To expand a little bit with reference to the Bank of Canada talk, your post looks at the pitfalls of point (i) (that a core index of CPI be unbiased) and argues for stronger consideration of point (iii) (relation to underlying economic trends), when the biggest advantage of a core CPI index is really point (ii) (that it is less volatile than broad CPI).

This reduced volatility is important. Your post as-written would reach the same conclusion if the central bank targeted not the price of apples, but the price of apples plus or minus one percent based on a quarterly coin-flip. That would obviously be a stupid measure of core inflation, but the same argument, that single-good price deviation is transitory and reverts to the mean, holds.

"I think that George Selgin nails it, though he seems to be regarded as a market monetarist. Indeed he writes about NGDP targeting."

Writing about the importance of a stable effective money stream does not make one a Market Monetarist. The "market" in "Market Monetarism" refers to the notion that the appropriate target is the market forecast of the level/growth rate of nominal spending.

Thanks! I guess I've been wrongly labeling Nick a market monetarist as well! I'm glad someone finally pointed it out.

I think this model is missing something essential when trying to compare it to the behavior of actual central banks.

For example, a real central bank can't instantly control the price level however it wants. It must observe the price level like everyone else and then set rates which have lags. Those lags are dependent on both the direction and size of the rate adjustment. E.g. Hiking rates from 3% to 20% will immediately effect the economy and prices. Lowering rates from 3% to 2% will have a much more muted effect that can take years. And the cost, in terms of loss of real output, as a result of hiking rates like this is much higher when the rate hikes are large. E.g. marginal firms go out of business when they can't roll over short term debt, and many more firms will go out of business when the rate hike is large. Volcker's large hike drove the money center banks in NY to insolvency and created the Latin American debt crises, which affected the real economy for over a decade. Many blame rate hike as one of the causes of the crash of 29' and the ensuing depression.

So I would say in this model, because the CB can only observe the random apple prices, it will be unable to to keep them constant. It will see a +1% divergence, take action which will filter down to prices only in future periods, but since these deviations are uncorreleted, taking action based on apple prices today will have no effect on stabilizing apple prices.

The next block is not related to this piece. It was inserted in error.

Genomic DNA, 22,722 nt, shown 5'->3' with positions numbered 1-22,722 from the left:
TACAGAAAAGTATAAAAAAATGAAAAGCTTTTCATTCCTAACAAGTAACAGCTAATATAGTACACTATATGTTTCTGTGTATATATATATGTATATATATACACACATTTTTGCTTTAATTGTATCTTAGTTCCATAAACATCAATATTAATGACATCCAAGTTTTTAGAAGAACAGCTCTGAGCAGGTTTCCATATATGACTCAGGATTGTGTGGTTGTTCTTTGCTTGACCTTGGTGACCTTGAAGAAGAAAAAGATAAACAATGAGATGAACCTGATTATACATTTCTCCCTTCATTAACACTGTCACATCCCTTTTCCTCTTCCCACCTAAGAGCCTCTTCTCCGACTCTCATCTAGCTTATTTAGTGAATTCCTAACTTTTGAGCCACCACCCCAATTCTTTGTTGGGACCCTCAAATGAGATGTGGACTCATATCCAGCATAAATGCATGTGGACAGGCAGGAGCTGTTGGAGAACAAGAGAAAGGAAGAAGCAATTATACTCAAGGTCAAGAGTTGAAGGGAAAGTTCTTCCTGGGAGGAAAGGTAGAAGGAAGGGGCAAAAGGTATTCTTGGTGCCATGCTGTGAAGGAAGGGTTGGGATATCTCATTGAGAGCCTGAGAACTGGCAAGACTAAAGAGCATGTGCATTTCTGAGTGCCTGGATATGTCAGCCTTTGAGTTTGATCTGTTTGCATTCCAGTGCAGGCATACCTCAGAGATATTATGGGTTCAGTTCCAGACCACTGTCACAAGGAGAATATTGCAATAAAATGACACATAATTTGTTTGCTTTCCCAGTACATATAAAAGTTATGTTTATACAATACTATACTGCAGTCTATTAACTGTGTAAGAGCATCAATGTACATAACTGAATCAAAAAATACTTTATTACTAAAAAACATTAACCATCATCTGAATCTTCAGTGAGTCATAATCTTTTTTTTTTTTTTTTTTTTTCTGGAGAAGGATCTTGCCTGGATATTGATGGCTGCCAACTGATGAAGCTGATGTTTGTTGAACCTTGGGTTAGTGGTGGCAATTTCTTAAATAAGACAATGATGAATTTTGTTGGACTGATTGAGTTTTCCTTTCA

A second point is that if there are two series that move together, but one has deviations of 1% whereas the other has deviations of 3%, then you want to target the one with smaller deviation in order to minimize the economic cost of the rate hikes necessary to stabilize the time series.

A third point is that the rate hikes affect different prices differently. E.g. the effect on land prices is larger than the effect on durables, which is larger than the effect on non-durables. Going by Industry, highly levered industries like Finance are much more sensitive to rate hikes the industries such as construction which are themselves much less sensitive than retail.

Ideally, you would find the smoothest moving series that is also the slowest moving and target that. This is the point of looking at core. But I agree that if you create a model that assumes all these issues away, then there is no particular reason to look at core.

^^^The above should say "more sensitive" than retail, not less sensitive.

Dear all: thanks for the comments. Just one response comes to my mind:

This post is making a narrow point, and using an example to illustrate that point. If a central bank has been targeting any subset of prices to 2% inflation, then it is not at all surprising that prices outside that subset should show more variable inflation that reverses itself. So using reversibility as a way to distinguish core from non-core inflation may not be very useful. All it tells us is what the Bank has in fact been targeting.

Whether there is some more useful way of empirically defining "core", and whether it would be good policy to target "core" as thus defined, is left open.

Nick,

OK, but my point is that this isn't a generally valid principle. If the price of A is set by the price of B plus a white noise term, then you are always only targeting B, except that in some cases you target it badly.

If you try to target A, you are not going to succeed in reducing the volatility of A. It will remain white noise, except now B will also be white noise.

Non-god like CBs can't take action today to account for a roll of the dice tomorrow, nor does the effect of their decision today take effect today, it takes effect tomorrow.